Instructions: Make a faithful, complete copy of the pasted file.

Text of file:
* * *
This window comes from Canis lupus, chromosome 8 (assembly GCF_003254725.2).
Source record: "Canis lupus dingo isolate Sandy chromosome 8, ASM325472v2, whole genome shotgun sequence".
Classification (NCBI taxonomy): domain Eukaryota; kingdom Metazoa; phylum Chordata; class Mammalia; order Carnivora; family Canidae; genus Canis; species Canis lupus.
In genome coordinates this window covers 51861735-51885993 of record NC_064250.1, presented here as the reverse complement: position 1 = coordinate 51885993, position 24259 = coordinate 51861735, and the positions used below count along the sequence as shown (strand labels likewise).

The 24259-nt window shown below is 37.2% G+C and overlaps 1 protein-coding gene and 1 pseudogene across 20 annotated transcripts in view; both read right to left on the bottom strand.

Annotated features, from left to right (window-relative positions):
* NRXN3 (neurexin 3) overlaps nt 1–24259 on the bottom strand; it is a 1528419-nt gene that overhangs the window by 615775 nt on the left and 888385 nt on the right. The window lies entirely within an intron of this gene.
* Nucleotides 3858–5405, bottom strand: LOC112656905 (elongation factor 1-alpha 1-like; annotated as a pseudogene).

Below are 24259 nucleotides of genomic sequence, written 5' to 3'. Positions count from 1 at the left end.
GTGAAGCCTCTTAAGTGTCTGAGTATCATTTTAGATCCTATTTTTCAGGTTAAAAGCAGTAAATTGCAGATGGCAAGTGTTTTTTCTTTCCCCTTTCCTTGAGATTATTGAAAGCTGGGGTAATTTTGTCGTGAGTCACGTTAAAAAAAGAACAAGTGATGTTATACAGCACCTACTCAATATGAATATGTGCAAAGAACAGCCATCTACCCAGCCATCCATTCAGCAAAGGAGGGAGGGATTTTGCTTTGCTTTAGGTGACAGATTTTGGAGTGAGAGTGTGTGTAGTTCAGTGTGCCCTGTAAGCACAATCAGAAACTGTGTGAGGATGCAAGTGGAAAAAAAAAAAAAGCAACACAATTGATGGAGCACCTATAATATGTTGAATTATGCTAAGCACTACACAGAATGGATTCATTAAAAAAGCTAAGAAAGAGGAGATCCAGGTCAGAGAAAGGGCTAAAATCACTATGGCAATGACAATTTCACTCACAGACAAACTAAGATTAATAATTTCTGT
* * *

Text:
This window comes from Canis lupus, chromosome 8 (assembly GCF_003254725.2).
Source record: "Canis lupus dingo isolate Sandy chromosome 8, ASM325472v2, whole genome shotgun sequence".
Classification (NCBI taxonomy): domain Eukaryota; kingdom Metazoa; phylum Chordata; class Mammalia; order Carnivora; family Canidae; genus Canis; species Canis lupus.
In genome coordinates this window covers 51861735-51885993 of record NC_064250.1, presented here as the reverse complement: position 1 = coordinate 51885993, position 24259 = coordinate 51861735, and the positions used below count along the sequence as shown (strand labels likewise).

The 24259-nt window shown below is 37.2% G+C and overlaps 1 protein-coding gene and 1 pseudogene across 20 annotated transcripts in view; both read right to left on the bottom strand.

Annotated features, from left to right (window-relative positions):
* NRXN3 (neurexin 3) overlaps nt 1–24259 on the bottom strand; it is a 1528419-nt gene that overhangs the window by 615775 nt on the left and 888385 nt on the right. The window lies entirely within an intron of this gene.
* Nucleotides 3858–5405, bottom strand: LOC112656905 (elongation factor 1-alpha 1-like; annotated as a pseudogene).

Below are 24259 nucleotides of genomic sequence, written 5' to 3'. Positions count from 1 at the left end.
GTGAAGCCTCTTAAGTGTCTGAGTATCATTTTAGATCCTATTTTTCAGGTTAAAAGCAGTAAATTGCAGATGGCAAGTGTTTTTTCTTTCCCCTTTCCTTGAGATTATTGAAAGCTGGGGTAATTTTGTCGTGAGTCACGTTAAAAAAAGAACAAGTGATGTTATACAGCACCTACTCAATATGAATATGTGCAAAGAACAGCCATCTACCCAGCCATCCATTCAGCAAAGGAGGGAGGGATTTTGCTTTGCTTTAGGTGACAGATTTTGGAGTGAGAGTGTGTGTAGTTCAGTGTGCCCTGTAAGCACAATCAGAAACTGTGTGAGGATGCAAGTGGAAAAAAAAAAAAAGCAACACAATTGATGGAGCACCTATAATATGTTGAATTATGCTAAGCACTACACAGAATGGATTCATTAAAAAAGCTAAGAAAGAGGAGATCCAGGTCAGAGAAAGGGCTAAAATCACTATGGCAATGACAATTTCACTCACAGACAAACTAAGATTAATAATTTCTGT